“Hunter Moon” enters as an introductory piece that fades in slowly, situates in the darkness, and then lurks toward “Arluck,” where drums meet you at the gates and set the pace. The bass drives hard while the guitars light up, with the riffs absolutely trucking. The guitar work continues to punish as you wind through back alleys and into a cold patch, where calm and echoing slide guitars set the mood. The song ramps back up, splashing psychedelics before hammering everything home. “Milano” starts dreamy but punchy with melodic smashing and seething riffs. Cold guitars chime behind the main wall as the emotion wells up and raises temperatures, stretches, and wails out in noise.

“Kohokia” gets off to an ominous start, as the drumming brings more darkness, and the playing feels introspective and spacey. Just then, the intensity and the volume pick up dramatically, as strong melodies pull into volcanic waves before a cloud cover settles over and gives a break from the sun before darting off to the stars. “Ghost on High” is a quick interlude built by quivering noise and buzzing, leading toward “Sinaia” that bubbles in the atmosphere as the pressure climbs. A deluge of guitars rushes over the ground as the playing gets muscular and angular, slowly crushing you to a stain. From there, the riffs pummel the senses as the drums light up, the track begins to find its grounding, and the end comes forcefully. “Quartered” closes the record, beginning in echo before massive guitars come in, setting up the heaviest section of this record. The track is muddy and thrashy as hell, making it feel like the band has gone into the heart of battle. That continues to snake through the entire song, making every stretch dangerous and refusing to relent until the assault has reaped its rewards.

Russian Circles continue to be compelling and fiery seven records into their career, and “Blood Year” is the band reshaping itself yet again, something they’ve done quite well over their 15 years together. The music is melodic but authoritative, forceful but thoughtful, and it’s ripe for repeat listening, which isn’t a surprise coming from this band. Russian Circles haven’t disappointed us yet, and clichéd as it may sound, this album almost sounds like they’re just getting started.

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Clouds Collide allow grief and dark emotions to be tackled on gazey ‘They Don’t Sleep Anymore’

Sadness and grief are things we cannot avoid, and at some point in our lives, we’ve all had to deal with these entities. The result can bring depression, anxiety, and hopelessness, all of which are pretty hard to shake, especially when it feels like you’ve had a gigantic cavern drilled into the center of your heart. Where we go from there depends on how we pull through.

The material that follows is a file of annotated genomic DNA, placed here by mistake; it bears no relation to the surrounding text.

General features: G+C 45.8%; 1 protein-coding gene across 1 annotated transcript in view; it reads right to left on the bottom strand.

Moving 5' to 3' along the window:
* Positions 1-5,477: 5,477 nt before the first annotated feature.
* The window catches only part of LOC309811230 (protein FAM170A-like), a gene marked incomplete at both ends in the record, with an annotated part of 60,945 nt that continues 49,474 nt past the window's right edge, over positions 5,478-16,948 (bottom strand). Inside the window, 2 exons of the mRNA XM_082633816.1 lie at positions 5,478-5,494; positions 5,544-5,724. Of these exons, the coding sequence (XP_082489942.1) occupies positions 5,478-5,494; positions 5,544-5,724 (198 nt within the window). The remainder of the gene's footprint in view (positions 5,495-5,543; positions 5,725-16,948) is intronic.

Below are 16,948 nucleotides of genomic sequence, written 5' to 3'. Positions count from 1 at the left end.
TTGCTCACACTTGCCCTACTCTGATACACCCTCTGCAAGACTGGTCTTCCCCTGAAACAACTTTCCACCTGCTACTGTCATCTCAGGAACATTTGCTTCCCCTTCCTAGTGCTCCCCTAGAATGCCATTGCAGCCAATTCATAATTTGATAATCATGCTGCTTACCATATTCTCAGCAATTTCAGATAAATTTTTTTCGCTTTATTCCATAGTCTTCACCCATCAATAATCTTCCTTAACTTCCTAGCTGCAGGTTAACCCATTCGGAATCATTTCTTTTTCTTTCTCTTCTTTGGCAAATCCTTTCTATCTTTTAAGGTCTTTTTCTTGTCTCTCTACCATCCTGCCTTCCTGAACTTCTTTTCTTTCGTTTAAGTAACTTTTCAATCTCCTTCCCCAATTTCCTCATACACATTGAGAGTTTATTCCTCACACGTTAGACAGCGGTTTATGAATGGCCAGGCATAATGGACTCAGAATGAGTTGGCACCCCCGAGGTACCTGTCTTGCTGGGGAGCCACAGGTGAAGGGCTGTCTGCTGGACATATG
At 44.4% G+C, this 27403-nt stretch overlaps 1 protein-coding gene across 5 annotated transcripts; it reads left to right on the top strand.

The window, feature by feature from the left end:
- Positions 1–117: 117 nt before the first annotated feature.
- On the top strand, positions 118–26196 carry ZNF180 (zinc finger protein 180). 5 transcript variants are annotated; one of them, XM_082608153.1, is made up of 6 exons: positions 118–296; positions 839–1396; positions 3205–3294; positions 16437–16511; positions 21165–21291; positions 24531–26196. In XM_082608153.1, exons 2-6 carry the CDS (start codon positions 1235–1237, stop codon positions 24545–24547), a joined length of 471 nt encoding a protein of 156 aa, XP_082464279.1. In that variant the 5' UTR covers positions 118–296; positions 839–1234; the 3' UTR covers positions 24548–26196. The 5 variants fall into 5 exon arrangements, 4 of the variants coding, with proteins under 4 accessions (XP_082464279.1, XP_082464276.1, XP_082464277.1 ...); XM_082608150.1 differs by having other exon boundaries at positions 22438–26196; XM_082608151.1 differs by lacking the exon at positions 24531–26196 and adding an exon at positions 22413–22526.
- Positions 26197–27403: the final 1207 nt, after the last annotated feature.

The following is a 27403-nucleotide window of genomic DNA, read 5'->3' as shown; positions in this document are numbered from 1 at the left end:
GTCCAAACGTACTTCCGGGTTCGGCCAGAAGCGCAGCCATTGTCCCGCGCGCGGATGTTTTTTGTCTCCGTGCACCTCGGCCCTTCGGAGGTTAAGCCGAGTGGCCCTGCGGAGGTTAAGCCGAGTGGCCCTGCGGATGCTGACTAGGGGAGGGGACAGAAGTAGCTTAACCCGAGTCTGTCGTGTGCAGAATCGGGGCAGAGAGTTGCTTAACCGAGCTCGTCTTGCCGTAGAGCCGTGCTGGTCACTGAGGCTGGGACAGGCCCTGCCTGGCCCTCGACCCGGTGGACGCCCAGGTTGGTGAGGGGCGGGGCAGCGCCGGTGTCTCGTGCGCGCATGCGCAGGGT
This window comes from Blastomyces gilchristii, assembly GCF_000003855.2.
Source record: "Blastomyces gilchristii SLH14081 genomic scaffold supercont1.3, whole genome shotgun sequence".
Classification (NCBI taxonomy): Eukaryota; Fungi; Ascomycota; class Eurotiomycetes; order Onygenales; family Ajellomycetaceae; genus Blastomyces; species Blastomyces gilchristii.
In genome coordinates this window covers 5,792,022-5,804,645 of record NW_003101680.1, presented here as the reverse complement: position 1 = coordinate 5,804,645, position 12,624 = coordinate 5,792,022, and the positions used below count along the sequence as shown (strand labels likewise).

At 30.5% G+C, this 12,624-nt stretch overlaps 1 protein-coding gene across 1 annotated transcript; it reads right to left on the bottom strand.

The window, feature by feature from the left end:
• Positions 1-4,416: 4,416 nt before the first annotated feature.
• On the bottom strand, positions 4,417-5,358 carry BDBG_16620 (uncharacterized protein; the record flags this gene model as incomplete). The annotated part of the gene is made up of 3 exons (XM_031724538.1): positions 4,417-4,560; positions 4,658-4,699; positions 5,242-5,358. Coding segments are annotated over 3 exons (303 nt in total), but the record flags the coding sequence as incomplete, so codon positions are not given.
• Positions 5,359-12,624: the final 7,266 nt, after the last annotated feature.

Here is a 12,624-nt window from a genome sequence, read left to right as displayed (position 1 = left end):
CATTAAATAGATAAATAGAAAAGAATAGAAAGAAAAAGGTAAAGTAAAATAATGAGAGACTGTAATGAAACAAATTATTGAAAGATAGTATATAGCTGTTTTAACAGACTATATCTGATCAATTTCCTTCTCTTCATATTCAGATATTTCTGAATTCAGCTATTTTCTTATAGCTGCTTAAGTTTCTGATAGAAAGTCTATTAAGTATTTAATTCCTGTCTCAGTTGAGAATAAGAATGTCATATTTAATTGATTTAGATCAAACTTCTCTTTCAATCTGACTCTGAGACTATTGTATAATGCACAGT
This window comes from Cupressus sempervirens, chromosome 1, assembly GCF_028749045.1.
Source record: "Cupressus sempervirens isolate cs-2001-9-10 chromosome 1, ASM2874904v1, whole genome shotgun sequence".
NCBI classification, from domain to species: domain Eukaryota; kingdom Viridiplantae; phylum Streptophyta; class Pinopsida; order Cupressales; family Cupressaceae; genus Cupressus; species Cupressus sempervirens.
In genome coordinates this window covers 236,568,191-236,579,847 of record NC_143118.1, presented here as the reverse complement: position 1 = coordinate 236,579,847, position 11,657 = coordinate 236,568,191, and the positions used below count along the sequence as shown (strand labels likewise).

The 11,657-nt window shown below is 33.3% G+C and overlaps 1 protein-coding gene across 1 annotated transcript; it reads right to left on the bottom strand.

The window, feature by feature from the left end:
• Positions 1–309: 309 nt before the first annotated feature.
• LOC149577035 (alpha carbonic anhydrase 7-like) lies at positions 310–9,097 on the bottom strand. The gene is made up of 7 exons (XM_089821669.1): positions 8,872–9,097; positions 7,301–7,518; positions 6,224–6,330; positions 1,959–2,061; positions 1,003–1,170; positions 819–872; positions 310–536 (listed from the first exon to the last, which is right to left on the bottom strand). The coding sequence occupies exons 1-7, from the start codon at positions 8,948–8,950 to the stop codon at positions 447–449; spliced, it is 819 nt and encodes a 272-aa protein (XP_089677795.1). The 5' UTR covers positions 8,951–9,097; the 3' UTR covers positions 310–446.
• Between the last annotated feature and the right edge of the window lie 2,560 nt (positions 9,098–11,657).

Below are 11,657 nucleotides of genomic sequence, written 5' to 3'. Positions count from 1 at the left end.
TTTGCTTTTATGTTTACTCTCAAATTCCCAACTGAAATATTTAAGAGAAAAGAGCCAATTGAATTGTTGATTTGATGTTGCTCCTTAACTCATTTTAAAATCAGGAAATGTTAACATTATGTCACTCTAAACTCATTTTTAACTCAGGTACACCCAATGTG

Chris Pandolfo always has used his Clouds Collide project to delve deep into his soul, but never more so than on his third record “They Don’t Sleep Anymore.” This five-track offering has Pandolfo, the band’s only member, reflecting on the 10th anniversary of his mother’s passing as he himself stares 30 in the face. The record isn’t really about that thematically, as he said there isn’t an ongoing plot. Instead, it’s him digging through his emotions, his darkness, and creating music he hopes can help connect with people experiencing the same types of things. Those who deal with trauma or who are grieving or who struggle with mental health issues could spend time with this music and perhaps see something of themselves in what’s going on here. Sonically, Pandolfo still uses black metal as a base, but there are elements of emo (in a good way), shoegaze, and doomy melody that keeps you guessing. He trades off between piercing shrieks and earnestly delivered singing, giving the music different textures that take you in and out of splintering heaviness.

Clou“Entanglement” comes in with post-rock waves, pushing a gazey atmosphere as wild howls punish over the top. Clean singing then follows, giving an about-face that cools the temperature, as the guitar work feels inspired by Smashing Pumpkins. The track is breezy later before growls return and crush again, the emotion builds into a wall, and the vocals get more forceful before a giant crescendo ends. “Cosmic Loneliness” rushes open, with the music feeling big and elegant and vocals bursting through the gates. Growls scrape before Pandolfo returns to cleaner tones, digging into his heart, and then a watery, murky edge pushes in. Wrenching cries crash down as Pandolfo’s soul squeezes all its contents from itself, sounds spill, and everything loads into the sea.

“Golden Youth” lets cool winds touch down, feeling like it’s mid-summer, as clean singing continues that ambiance. Wild howls and tumultuous curves unite to bring storm clouds, as guitars turn into a psychedelic cloud, soothing wounds before things explode again. The track swarms, the singing reminds me of Duran Duran for some reason (which is a compliment), and the track bleeds away. “Parallel Ruminations” basks in ’80s-style keys before the track rolls into violent winds. Singing returns as the keys blur, with screams then taking control, the tempo poking into blood, and a fury spreading. Keys spiral while cries tear through the night, with wrenching playing twisting at your guts. “Infinite Purgatory” ends the record by slowly unraveling, with singing and harsh vocals trading off and Pandolfo calling, “Please release me, I’ve been in prison for too long now.” Gutting sadness takes on a major role as gothy clouds hover, and then the track strikes hard again. The screams punish, the gazey bleeding spills ahead, and waves crash down, with the mist leaving a coating on your face.

Soaking in shadowy chaos and bathing in sonic beauty, Pandolfo pours his entire self into “They Don’t Sleep Anymore,” a record that’ll tax your heart and mind. There is a lot going on here, and it might take a few visits through this album just to examine all the twists and turns and each bleak corner. It takes a lot of pain and suffering to get to this point, and Pandolfo showed the strength and courage to put himself and his gushing heart on display.